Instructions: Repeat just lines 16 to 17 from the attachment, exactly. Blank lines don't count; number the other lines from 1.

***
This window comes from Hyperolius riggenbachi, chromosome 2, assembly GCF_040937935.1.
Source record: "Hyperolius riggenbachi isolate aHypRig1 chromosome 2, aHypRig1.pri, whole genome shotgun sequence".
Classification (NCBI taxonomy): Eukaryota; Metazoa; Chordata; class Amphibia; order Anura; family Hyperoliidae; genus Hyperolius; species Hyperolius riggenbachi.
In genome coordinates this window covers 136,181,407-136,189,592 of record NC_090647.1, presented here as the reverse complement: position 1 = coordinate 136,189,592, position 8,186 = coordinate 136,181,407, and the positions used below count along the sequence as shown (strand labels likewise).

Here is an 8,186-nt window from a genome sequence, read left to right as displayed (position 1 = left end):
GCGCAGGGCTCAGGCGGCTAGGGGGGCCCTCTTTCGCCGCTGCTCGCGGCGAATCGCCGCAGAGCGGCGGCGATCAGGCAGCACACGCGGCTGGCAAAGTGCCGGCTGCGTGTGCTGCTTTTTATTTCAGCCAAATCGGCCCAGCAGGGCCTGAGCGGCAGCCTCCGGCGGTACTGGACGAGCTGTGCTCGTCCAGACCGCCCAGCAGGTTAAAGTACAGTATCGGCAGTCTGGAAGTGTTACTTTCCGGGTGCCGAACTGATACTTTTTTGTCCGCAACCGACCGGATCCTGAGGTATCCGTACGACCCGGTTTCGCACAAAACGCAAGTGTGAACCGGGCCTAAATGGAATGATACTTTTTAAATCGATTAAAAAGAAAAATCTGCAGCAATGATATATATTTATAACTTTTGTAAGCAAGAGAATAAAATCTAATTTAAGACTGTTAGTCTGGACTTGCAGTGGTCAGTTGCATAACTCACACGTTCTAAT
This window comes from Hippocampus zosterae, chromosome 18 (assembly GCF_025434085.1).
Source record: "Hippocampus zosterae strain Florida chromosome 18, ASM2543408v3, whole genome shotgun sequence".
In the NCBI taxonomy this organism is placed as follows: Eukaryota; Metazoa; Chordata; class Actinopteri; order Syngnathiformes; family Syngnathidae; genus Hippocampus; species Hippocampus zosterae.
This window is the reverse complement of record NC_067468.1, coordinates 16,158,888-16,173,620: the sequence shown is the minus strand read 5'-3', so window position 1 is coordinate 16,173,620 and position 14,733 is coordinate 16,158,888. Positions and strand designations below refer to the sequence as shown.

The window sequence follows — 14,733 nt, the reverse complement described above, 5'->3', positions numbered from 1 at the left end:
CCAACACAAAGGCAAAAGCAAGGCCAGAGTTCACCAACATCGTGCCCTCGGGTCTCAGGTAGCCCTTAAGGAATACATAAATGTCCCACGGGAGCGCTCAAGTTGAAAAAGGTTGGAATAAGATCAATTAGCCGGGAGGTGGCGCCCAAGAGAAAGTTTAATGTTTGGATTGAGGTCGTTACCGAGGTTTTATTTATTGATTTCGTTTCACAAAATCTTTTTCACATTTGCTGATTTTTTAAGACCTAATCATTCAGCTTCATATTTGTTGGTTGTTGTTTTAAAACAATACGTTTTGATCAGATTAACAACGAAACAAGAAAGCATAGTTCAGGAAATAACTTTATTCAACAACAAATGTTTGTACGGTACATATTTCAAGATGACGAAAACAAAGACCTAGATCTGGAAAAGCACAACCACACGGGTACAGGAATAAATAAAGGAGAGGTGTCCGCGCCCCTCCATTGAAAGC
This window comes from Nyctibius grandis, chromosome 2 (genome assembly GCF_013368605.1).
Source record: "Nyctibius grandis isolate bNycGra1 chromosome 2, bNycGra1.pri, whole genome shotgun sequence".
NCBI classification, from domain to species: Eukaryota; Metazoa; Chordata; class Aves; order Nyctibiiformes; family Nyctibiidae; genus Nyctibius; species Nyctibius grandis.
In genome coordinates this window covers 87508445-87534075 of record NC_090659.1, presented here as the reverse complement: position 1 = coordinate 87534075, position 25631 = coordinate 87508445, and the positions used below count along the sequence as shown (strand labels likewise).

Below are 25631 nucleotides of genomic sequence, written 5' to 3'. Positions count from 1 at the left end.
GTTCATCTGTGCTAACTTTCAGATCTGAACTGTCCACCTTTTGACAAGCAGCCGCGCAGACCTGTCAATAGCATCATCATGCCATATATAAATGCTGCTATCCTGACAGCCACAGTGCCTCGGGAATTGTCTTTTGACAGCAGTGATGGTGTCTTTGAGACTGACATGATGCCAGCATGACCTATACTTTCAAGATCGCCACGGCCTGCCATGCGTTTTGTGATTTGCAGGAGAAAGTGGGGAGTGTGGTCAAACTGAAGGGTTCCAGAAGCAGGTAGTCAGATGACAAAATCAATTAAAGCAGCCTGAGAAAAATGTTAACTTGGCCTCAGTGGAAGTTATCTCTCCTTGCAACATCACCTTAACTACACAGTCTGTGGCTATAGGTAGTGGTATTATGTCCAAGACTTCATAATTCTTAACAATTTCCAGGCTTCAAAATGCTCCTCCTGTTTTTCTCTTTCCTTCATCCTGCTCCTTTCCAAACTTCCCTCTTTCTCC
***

In genome coordinates this window covers 87508445-87534075 of record NC_090659.1, presented here as the reverse complement: position 1 = coordinate 87534075, position 25631 = coordinate 87508445, and the positions used below count along the sequence as shown (strand labels likewise).

Below are 25631 nucleotides of genomic sequence, written 5' to 3'. Positions count from 1 at the left end.